3. Nor is this ruling in conflict with Continental Ins. Co. v. Weekes, 140 Ga. App. 791 (232 SE2d 80) which holds merely that where a reservation of rights agreement is operative against a defendant insured it is operative also upon an administrator substituted in his place upon his death. Waiver and estoppel were not there involved.
4. Estoppel includes "admissions upon which other parties have acted, either to their own injury or the benefit of the persons making the admissions." Code 38-114. It rests upon a reliance by the invoking party on the words or acts of the estopped party. Brotherhood of Railroad Trainmen v. Central of Ga. R. Co., 415 F2d 403. Where a justified reliance by one party on representations or conduct of the other results in a change of position to the detriment of the former, estoppel results. Morgan v. Maddox, 216 Ga. 816 (1-d) (120 SE2d 183). Here it was a fact question whether the insurer's claims adjuster said what he was quoted as saying and whether, if so the plaintiff's counsel had a right to rely upon it as an assurance that if the company opened the default and defended the case without further negotiation it would indicate their intention not to insist on the policy violation. The jury decided this question in favor of the plaintiff in the tort action. That her position would have been changed for the worse if the insurer later changed its mind is clearly limned by testimony that the insured Penrow had no assets with which to meet the $40,000 judgment which was eventually obtained against him. There is no contention but that plaintiff's counsel could and would have dismissed and refiled when Penrow's defense went into default had he not assumed this removed the obstacle, and the only question is whether this assumption was justified. The record establishes that at that time the insurer's own position had not been prejudiced by the late notice, and its own counsel later testified, "Of course, what should have been done is the suit should have been dismissed and refiled. And then this wouldn't, we wouldn't be here today." The jury found that the failure to dismiss and refile was due to reliance on statements of the insurer's agents. The evidence supports, although it does not demand, this conclusion. Accordingly, the trial court properly denied State Farm's motion for directed verdict.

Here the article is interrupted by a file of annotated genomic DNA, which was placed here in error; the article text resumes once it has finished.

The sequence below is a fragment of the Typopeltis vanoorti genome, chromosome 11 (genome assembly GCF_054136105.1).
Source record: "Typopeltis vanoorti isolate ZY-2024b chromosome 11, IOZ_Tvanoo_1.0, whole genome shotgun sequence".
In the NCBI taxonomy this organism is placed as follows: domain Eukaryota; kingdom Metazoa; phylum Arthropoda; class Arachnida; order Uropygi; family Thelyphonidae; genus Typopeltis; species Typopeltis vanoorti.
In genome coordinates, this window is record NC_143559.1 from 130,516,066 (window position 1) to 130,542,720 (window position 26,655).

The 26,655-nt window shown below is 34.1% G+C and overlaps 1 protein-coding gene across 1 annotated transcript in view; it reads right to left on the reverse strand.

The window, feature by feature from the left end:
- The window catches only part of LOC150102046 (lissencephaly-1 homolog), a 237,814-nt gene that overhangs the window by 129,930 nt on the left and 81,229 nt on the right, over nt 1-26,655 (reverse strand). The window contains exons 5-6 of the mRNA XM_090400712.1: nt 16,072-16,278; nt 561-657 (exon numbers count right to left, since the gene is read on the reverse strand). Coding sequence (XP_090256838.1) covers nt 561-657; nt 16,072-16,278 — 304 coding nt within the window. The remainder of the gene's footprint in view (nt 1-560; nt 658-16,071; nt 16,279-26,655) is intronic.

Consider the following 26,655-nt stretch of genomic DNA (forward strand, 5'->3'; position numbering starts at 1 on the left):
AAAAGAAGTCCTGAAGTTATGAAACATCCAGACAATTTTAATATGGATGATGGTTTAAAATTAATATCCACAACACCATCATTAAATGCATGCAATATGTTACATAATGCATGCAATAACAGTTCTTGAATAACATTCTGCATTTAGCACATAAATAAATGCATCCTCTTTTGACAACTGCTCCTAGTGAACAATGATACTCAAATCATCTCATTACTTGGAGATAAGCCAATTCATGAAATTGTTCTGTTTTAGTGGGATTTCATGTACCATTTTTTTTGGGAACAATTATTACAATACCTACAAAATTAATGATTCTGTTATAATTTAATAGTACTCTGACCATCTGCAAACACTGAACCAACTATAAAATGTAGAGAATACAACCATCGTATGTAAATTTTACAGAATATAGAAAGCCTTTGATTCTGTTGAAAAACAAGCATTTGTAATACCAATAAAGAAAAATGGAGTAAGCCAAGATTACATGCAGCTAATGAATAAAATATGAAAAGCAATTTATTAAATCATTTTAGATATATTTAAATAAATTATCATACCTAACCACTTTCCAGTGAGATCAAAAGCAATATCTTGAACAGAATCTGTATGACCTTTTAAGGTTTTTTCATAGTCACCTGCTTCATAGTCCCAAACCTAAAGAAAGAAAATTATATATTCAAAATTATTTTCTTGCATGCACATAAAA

Hull, Towill, Norman, Barrett & Johnson, David E. Hudson, for appellees.
Oscar Penrow, Jr., pro se.
Fulcher, Hagler, Harper & Reed, John I. Harper, for appellant.
ARGUED MAY 5, 1977 -- DECIDED MAY 13, 1977 -- REHEARING DENIED MAY 31, 1977.
Friday May 22 06:54 EDT